No aspect of someone’s religion that doesn’t directly affect his view of citizenship or respect for the Constitution ought to be dragged out into the light and mocked by outsiders. No more should we hack into his email and read his love letters to his wife. Those can be pretty funny, too, to nasty strangers.

Just Look at These People. Ew.

Now Goodstein has finished snooping around in the details of Barrett’s marriage, her friends and the sources of moral guidance that she leans on in private life. And she’s here in the nation’s newspaper of record to warn the rest of America how weird all the stuff she found is.

No, none of it is illegal. Nothing here is harmful to children. No one coerces anyone. Barrett belongs to a group of consenting adults that lean on each other for spiritual direction. They treat senior members of the group the way many people treat pastors or rabbis, turning to them for advice in key decisions. They take a traditional view of biblical marriage, and man and woman. And they take more literally than many Christians do the gifts of the Holy Spirit.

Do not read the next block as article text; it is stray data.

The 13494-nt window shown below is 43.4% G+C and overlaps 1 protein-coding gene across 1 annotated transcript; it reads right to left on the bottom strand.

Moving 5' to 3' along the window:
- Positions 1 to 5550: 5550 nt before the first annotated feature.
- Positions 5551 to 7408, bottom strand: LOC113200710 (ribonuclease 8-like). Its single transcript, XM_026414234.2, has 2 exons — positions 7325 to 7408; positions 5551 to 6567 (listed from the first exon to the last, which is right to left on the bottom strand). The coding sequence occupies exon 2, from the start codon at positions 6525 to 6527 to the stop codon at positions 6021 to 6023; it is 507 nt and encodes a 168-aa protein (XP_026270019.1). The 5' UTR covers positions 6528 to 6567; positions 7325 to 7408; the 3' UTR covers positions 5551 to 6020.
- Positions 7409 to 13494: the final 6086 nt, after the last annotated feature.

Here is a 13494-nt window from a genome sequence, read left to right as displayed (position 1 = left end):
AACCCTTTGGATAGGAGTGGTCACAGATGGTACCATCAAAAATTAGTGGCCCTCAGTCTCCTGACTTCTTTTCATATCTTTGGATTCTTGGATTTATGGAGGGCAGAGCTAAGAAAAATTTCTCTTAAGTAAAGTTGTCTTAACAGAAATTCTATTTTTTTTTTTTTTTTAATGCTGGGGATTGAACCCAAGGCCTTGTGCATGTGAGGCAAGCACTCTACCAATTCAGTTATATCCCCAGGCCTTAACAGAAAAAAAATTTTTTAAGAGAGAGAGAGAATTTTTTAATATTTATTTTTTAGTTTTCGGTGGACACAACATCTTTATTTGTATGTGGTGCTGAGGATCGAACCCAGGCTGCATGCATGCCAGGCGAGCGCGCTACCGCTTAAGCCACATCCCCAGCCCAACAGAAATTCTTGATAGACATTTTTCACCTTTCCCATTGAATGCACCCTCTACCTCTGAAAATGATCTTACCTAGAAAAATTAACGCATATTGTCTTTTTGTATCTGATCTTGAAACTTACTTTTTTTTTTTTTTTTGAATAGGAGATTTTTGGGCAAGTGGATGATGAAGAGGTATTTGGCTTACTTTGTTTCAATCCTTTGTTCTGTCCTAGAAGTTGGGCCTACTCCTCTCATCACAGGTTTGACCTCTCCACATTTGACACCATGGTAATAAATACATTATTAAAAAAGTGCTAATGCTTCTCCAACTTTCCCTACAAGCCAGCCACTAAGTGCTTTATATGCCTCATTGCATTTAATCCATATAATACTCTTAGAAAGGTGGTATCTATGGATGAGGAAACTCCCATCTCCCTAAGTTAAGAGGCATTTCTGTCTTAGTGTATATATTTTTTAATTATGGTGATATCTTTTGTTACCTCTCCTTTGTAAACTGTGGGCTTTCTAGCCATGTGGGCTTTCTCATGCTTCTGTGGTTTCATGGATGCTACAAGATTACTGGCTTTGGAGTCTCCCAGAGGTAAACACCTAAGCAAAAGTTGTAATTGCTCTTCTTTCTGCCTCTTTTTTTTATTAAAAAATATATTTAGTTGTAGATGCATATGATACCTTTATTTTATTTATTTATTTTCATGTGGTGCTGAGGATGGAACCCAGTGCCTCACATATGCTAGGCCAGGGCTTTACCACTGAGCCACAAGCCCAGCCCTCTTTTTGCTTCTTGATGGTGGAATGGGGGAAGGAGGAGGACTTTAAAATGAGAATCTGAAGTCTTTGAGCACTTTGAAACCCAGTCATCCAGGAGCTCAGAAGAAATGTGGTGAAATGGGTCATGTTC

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But a sneering journalist can make it all sound pretty creepy and cult-like. If you read it, it might be to you. Because here’s the thing: On a surface level, other people’s religions are funny. Even within the same faith, the practices of one group can look like flim-flam or fanaticism to others.

Hey, Let’s Beat Up the [fill-in-the-blank]